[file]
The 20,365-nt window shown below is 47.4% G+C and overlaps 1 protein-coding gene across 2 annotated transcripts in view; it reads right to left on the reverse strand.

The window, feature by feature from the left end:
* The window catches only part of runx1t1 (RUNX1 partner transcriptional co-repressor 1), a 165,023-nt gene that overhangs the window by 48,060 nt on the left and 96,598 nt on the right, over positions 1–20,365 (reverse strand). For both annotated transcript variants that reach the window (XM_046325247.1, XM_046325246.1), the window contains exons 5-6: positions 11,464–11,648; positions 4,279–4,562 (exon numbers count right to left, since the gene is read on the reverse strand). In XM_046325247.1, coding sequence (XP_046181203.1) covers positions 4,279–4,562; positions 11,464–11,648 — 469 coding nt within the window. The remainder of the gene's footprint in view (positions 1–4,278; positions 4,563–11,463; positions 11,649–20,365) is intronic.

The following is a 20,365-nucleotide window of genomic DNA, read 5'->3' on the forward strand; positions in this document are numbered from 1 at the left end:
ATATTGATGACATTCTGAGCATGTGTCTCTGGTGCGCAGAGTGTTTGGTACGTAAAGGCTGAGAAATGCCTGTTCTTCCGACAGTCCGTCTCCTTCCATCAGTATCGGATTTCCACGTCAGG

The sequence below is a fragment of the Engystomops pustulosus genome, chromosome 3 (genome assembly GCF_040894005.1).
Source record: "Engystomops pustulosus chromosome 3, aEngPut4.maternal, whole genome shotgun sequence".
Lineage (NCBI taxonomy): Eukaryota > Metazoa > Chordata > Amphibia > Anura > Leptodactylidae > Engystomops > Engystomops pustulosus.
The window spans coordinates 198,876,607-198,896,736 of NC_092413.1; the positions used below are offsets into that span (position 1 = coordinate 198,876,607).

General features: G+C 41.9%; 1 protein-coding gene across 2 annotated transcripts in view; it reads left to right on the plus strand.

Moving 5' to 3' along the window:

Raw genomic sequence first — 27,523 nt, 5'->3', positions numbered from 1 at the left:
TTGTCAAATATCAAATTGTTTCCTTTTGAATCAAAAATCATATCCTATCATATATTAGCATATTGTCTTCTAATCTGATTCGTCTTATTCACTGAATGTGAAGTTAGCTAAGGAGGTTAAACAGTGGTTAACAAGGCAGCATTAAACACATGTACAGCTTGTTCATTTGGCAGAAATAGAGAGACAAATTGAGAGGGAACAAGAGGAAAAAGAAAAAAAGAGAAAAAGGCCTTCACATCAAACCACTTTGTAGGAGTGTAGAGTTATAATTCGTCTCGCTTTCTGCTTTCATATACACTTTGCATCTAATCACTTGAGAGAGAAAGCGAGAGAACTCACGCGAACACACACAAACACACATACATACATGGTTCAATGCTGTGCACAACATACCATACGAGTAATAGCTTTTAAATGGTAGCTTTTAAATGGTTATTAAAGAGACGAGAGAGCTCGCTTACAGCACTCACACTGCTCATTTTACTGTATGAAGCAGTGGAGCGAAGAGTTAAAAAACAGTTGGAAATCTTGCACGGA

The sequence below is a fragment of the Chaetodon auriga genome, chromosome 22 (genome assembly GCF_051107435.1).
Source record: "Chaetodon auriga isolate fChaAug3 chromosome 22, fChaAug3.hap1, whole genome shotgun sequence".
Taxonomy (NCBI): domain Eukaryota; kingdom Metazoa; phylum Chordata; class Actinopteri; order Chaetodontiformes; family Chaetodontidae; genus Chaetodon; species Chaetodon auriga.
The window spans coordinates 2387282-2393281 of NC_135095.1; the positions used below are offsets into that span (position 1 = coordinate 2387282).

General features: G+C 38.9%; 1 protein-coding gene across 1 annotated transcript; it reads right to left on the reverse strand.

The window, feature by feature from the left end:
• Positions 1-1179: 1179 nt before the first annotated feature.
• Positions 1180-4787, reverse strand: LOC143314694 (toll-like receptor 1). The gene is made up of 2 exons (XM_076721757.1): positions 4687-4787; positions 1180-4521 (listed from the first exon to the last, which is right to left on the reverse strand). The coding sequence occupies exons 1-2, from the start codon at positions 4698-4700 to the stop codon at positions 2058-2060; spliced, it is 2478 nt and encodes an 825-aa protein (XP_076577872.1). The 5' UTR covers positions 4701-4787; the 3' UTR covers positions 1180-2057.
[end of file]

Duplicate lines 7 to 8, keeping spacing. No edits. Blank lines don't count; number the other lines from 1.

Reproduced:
Source record: "Engystomops pustulosus chromosome 3, aEngPut4.maternal, whole genome shotgun sequence".
Lineage (NCBI taxonomy): Eukaryota > Metazoa > Chordata > Amphibia > Anura > Leptodactylidae > Engystomops > Engystomops pustulosus.